The Mainstreaming of Corruption
Unethical behavior by populist parties across the West has forced traditional parties to abandon their own moral standards. And the evidence suggests that if mainstream politicians want to try to beat populists at their own corrupt game, their supporters will reward them for it.
WARSAW – As we have seen in recent years, domination by a populist party can lead to the deep polarization of an electorate. But it also erodes the ethical fabric of political life. Unable to defeat populists through the usual methods, traditional parties have begun to emulate their opponents, leaving voters with no alternative but to embrace cynicism.
In many countries, even supporters of anti-populist parties have begun consciously accepting pathological behavior, rule-breaking, and even illegal acts on the part of their chosen political representatives. Following Gresham’s Law, which holds that bad money drives out the good, opposition forces increasingly feel compelled to scheme and cheat in order to win.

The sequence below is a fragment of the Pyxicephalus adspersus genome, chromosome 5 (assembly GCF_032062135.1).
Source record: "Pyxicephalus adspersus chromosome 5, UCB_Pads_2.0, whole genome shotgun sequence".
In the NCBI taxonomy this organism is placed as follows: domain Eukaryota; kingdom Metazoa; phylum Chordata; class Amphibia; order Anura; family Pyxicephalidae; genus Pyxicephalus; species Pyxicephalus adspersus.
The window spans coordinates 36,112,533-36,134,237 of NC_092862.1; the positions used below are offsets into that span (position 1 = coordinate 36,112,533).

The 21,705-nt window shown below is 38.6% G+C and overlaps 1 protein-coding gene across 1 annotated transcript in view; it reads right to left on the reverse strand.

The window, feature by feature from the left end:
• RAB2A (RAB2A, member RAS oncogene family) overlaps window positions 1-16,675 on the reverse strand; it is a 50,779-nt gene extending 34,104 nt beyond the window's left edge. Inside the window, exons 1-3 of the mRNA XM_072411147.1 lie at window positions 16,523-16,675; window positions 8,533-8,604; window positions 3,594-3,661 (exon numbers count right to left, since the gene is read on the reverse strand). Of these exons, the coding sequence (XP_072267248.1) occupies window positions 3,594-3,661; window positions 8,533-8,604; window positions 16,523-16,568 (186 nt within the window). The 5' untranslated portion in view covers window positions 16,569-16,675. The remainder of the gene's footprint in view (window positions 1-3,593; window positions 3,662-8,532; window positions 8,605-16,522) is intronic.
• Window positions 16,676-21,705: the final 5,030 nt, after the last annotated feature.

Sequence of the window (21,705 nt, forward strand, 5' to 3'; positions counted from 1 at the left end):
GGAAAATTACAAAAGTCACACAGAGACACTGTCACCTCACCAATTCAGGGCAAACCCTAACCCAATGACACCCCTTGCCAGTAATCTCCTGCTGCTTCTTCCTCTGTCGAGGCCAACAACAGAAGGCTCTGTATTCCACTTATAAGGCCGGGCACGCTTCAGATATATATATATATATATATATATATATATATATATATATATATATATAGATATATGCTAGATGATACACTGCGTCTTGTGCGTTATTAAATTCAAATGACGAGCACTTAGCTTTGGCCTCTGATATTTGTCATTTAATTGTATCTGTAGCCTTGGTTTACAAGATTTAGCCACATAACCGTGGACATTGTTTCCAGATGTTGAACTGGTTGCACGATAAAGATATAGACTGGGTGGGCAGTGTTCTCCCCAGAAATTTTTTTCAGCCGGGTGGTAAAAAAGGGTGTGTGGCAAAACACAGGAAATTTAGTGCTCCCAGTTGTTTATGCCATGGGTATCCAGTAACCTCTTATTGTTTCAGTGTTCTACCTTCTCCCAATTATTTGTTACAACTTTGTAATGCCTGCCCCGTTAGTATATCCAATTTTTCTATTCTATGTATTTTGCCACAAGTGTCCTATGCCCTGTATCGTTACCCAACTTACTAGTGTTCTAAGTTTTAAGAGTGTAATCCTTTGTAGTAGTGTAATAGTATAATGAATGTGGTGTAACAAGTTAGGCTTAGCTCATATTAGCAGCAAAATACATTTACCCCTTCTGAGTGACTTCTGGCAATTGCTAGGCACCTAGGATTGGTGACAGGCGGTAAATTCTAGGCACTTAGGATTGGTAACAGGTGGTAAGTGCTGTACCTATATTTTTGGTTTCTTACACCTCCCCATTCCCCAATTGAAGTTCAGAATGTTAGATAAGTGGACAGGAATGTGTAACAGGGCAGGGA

As a result, politicians with scruples will find themselves at a disadvantage. With more and more voters concluding that populists must be beaten at their own game, opposition parties are faced with a choice between upholding their ethical standards and saving liberal democracy.
We hope you're enjoying Project Syndicate.
To continue reading, subscribe now.
Get unlimited access to PS premium content, including in-depth commentaries, book reviews, exclusive interviews, On Point, the Big Picture, the PS Archive, and our annual year-ahead magazine.
Already have an account or want to create one to read two commentaries for free? Log in